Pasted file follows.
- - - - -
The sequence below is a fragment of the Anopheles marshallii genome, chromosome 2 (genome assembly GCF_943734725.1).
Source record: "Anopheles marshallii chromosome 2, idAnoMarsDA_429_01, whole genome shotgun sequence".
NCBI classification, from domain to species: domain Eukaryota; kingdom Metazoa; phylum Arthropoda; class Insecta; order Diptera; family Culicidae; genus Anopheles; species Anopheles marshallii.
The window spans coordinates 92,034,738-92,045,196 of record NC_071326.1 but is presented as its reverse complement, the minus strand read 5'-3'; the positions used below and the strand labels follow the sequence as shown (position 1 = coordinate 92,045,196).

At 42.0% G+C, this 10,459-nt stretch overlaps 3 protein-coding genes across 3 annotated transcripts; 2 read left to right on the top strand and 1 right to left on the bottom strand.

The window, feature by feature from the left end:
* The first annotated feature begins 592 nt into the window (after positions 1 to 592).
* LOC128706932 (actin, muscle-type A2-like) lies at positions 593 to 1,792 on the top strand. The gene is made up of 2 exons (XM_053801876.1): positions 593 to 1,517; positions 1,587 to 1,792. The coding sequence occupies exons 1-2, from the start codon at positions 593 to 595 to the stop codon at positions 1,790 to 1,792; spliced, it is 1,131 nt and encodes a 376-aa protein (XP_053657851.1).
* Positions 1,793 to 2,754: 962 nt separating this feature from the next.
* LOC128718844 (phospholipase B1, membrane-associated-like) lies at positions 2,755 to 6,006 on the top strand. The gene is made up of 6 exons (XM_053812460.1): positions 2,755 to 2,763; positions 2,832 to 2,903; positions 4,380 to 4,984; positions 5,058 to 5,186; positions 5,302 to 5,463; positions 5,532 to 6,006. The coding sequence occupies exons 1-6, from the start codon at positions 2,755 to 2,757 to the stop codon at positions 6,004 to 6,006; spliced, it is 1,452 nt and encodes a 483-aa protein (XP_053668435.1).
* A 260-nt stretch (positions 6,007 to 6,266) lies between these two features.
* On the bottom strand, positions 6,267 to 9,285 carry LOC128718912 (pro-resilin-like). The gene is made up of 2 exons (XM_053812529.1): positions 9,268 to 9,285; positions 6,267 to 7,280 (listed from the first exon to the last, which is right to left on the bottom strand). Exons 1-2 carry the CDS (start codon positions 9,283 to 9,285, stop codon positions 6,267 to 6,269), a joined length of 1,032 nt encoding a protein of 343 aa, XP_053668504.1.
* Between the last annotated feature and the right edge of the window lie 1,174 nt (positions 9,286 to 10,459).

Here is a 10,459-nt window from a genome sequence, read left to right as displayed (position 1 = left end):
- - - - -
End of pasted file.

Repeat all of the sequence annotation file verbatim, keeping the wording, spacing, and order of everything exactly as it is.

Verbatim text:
The sequence below is a fragment of the Anopheles marshallii genome, chromosome 2 (genome assembly GCF_943734725.1).
Source record: "Anopheles marshallii chromosome 2, idAnoMarsDA_429_01, whole genome shotgun sequence".
NCBI classification, from domain to species: domain Eukaryota; kingdom Metazoa; phylum Arthropoda; class Insecta; order Diptera; family Culicidae; genus Anopheles; species Anopheles marshallii.
The window spans coordinates 92,034,738-92,045,196 of record NC_071326.1 but is presented as its reverse complement, the minus strand read 5'-3'; the positions used below and the strand labels follow the sequence as shown (position 1 = coordinate 92,045,196).

At 42.0% G+C, this 10,459-nt stretch overlaps 3 protein-coding genes across 3 annotated transcripts; 2 read left to right on the top strand and 1 right to left on the bottom strand.

The window, feature by feature from the left end:
* The first annotated feature begins 592 nt into the window (after positions 1 to 592).
* LOC128706932 (actin, muscle-type A2-like) lies at positions 593 to 1,792 on the top strand. The gene is made up of 2 exons (XM_053801876.1): positions 593 to 1,517; positions 1,587 to 1,792. The coding sequence occupies exons 1-2, from the start codon at positions 593 to 595 to the stop codon at positions 1,790 to 1,792; spliced, it is 1,131 nt and encodes a 376-aa protein (XP_053657851.1).
* Positions 1,793 to 2,754: 962 nt separating this feature from the next.
* LOC128718844 (phospholipase B1, membrane-associated-like) lies at positions 2,755 to 6,006 on the top strand. The gene is made up of 6 exons (XM_053812460.1): positions 2,755 to 2,763; positions 2,832 to 2,903; positions 4,380 to 4,984; positions 5,058 to 5,186; positions 5,302 to 5,463; positions 5,532 to 6,006. The coding sequence occupies exons 1-6, from the start codon at positions 2,755 to 2,757 to the stop codon at positions 6,004 to 6,006; spliced, it is 1,452 nt and encodes a 483-aa protein (XP_053668435.1).
* A 260-nt stretch (positions 6,007 to 6,266) lies between these two features.
* On the bottom strand, positions 6,267 to 9,285 carry LOC128718912 (pro-resilin-like). The gene is made up of 2 exons (XM_053812529.1): positions 9,268 to 9,285; positions 6,267 to 7,280 (listed from the first exon to the last, which is right to left on the bottom strand). Exons 1-2 carry the CDS (start codon positions 9,283 to 9,285, stop codon positions 6,267 to 6,269), a joined length of 1,032 nt encoding a protein of 343 aa, XP_053668504.1.
* Between the last annotated feature and the right edge of the window lie 1,174 nt (positions 9,286 to 10,459).

Here is a 10,459-nt window from a genome sequence, read left to right as displayed (position 1 = left end):